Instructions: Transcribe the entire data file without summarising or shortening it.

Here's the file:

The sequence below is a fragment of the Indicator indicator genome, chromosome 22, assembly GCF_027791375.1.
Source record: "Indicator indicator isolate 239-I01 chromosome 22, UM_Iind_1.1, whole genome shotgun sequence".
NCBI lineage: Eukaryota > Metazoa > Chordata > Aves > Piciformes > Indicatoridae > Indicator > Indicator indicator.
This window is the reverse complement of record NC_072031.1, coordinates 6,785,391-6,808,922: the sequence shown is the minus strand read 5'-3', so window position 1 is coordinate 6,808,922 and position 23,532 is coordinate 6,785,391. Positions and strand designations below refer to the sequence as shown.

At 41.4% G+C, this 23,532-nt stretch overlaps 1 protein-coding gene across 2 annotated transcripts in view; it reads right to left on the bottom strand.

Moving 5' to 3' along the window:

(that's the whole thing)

The sequence below is a fragment of the Indicator indicator genome, chromosome 22, assembly GCF_027791375.1.
Source record: "Indicator indicator isolate 239-I01 chromosome 22, UM_Iind_1.1, whole genome shotgun sequence".
NCBI lineage: Eukaryota > Metazoa > Chordata > Aves > Piciformes > Indicatoridae > Indicator > Indicator indicator.
This window is the reverse complement of record NC_072031.1, coordinates 6,785,391-6,808,922: the sequence shown is the minus strand read 5'-3', so window position 1 is coordinate 6,808,922 and position 23,532 is coordinate 6,785,391. Positions and strand designations below refer to the sequence as shown.

At 41.4% G+C, this 23,532-nt stretch overlaps 1 protein-coding gene across 2 annotated transcripts in view; it reads right to left on the bottom strand.

Moving 5' to 3' along the window: